GKrellM is a GTK-based stacked monitor program that charts SMP CPUs, disks, load, active net interfaces, and internet connections. There are also builtin monitors for memory and swap, file systems with mount/umount feature, mailbox checking including POP3 and IMAP, clock/calendar, laptop battery, sensors (temperatures, voltages, and fans), and uptime. It has LEDs for the net monitors and an on/off button and online timer for PPP. There is a GUI popup for configuration, plugin extensions can be installed, and many themes are available. It also features a client/server monitoring capability.
Dar is a shell command that makes backup of a directory tree and files. Its features include splitting archives over several files, DVD, CD, ZIP, or floppies, compression, full or differential backups, strong encryption, proper saving and restoration of hard links, extended attributes, file forks, Door inodes, and sparse files, remote backup using pipes and external commands (such as ssh), and rearrangement of the "slices" of an existing archive. It can run commands between slices, before and after saving some defined files or directories (for a proper database backup, for example), and quickly retrieve individual files from differential and full backups. Several external GUIs exist as alternatives to its CLI interface, like kdar, DarGUI, SaraB, etc.
DansGuardian is a Web content filtering proxy that uses Squid to do all the fetching. It filters using multiple methods including, but not limited to, phrase matching, file extension matching, MIME type matching, PICS filtering, and URL/domain blocking. It has the ability to switch off filtering by certain criteria including username, domain name, source IP, etc. The configurable logging produces a log in an easy to read format. It has the option to only log text-based pages, thus significantly reducing redundant information (such as every image on a page).
Dnsmasq is a lightweight, easy to configure DNS forwarder and DHCP server. It is designed to provide DNS and (optionally) DHCP to a small network. It can serve the names of local machines which are not in the global DNS. The DHCP server integrates with the DNS server and allows machines with DHCP-allocated addresses to appear in the DNS with names configured either in each host or in a central configuration file. Dnsmasq supports static and dynamic DHCP leases and BOOTP/TFTP for network booting of diskless machines.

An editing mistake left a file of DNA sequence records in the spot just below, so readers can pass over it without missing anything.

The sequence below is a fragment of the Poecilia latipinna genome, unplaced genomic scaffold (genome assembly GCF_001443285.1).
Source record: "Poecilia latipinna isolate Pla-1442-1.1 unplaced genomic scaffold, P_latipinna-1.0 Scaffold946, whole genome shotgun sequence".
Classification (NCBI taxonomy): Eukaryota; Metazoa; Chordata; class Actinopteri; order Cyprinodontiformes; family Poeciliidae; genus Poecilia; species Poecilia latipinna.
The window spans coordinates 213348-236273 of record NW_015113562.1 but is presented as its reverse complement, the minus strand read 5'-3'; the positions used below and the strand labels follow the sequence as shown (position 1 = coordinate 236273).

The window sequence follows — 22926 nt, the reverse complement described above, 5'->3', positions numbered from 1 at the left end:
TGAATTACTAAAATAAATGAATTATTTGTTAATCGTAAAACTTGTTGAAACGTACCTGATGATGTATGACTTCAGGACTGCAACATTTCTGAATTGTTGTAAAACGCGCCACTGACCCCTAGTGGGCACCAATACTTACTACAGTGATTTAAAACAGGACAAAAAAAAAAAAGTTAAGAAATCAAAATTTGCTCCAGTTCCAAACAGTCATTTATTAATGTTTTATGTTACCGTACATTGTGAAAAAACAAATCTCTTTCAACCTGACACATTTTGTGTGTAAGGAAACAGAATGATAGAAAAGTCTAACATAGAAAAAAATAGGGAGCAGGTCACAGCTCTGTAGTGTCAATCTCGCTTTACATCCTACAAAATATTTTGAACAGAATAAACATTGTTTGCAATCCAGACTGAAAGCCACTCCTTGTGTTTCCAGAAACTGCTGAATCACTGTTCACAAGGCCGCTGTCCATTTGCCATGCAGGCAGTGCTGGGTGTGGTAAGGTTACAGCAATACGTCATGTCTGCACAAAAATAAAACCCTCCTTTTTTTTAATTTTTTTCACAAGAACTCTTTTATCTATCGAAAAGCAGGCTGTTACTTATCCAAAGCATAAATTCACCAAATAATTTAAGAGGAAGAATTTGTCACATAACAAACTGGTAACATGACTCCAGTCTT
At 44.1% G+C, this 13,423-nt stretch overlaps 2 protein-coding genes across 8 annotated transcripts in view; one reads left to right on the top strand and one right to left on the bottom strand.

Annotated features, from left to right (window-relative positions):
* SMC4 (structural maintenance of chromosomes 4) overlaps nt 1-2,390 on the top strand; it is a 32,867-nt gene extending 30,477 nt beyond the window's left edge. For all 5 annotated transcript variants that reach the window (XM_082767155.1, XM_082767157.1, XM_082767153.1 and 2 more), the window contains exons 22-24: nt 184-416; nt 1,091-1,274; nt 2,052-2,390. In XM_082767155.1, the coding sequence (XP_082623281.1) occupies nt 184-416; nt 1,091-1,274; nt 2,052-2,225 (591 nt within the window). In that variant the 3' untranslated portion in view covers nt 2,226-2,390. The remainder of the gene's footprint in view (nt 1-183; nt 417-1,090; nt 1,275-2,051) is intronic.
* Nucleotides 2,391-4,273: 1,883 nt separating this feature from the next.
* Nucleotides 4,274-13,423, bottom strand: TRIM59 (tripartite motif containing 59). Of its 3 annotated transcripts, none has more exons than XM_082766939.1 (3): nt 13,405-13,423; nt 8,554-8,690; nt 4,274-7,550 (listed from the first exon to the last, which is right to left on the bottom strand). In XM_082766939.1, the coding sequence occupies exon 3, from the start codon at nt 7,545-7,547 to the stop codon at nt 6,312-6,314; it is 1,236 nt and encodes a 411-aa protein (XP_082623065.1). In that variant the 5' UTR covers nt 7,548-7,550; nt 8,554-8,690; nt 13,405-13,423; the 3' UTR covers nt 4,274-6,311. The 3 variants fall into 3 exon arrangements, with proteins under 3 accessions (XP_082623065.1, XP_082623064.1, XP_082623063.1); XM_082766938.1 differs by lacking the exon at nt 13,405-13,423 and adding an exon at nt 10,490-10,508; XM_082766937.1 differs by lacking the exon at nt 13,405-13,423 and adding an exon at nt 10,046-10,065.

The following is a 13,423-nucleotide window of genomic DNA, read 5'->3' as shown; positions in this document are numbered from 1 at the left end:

RemoteBox is a graphical tool which lets you administer guests or virtual machines running under VirtualBox on a remote server or even your local machine if desired. You may, for example, have a root server on the Internet, a server at home, or a server at work running VirtualBox but want to have the convenience of managing the guests easily from your local machine. The virtual machines run in headless mode, which means you don't need an active graphical display on the server but you can still connect and view the displays of the guests. The goal of RemoteBox is to provide a GUI that should be familiar to VirtualBox users while allowing them to administer a remote installation of VirtualBox. It does this via the VirtualBox API and SOAP interface, which are exposed when running the VirtualBox Web service. You can also use RemoteBox simply as an alternative interface for managing VirtualBox on your local machine.
Performance Co-Pilot (PCP) is a framework and set of services for supporting system-level performance monitoring and performance management. It provides a unifying abstraction for all of the interesting performance data in a system, and allows client applications to easily retrieve and process any subset of that data using a single API. A client-server architecture allows multiple clients to monitor the same host, and a single client to monitor multiple hosts. Archive logging and replay are integrated so that a client application can use the same API to process real-time data from a host or historical data from an archive.
The CyaSSL embedded SSL library is a lightweight SSL library written in ANSI C and targeted for embedded and RTOS environments, primarily because of its small size, speed, and feature set. It is commonly used in standard operating environments and cloud services as well because of its royalty-free pricing and excellent cross platform support. CyaSSL supports industry standards up to the current TLS 1.2 and DTLS 1.2 levels, is up to 20 times smaller than OpenSSL, and offers progressive ciphers such as HC-128, RABBIT, and NTRU.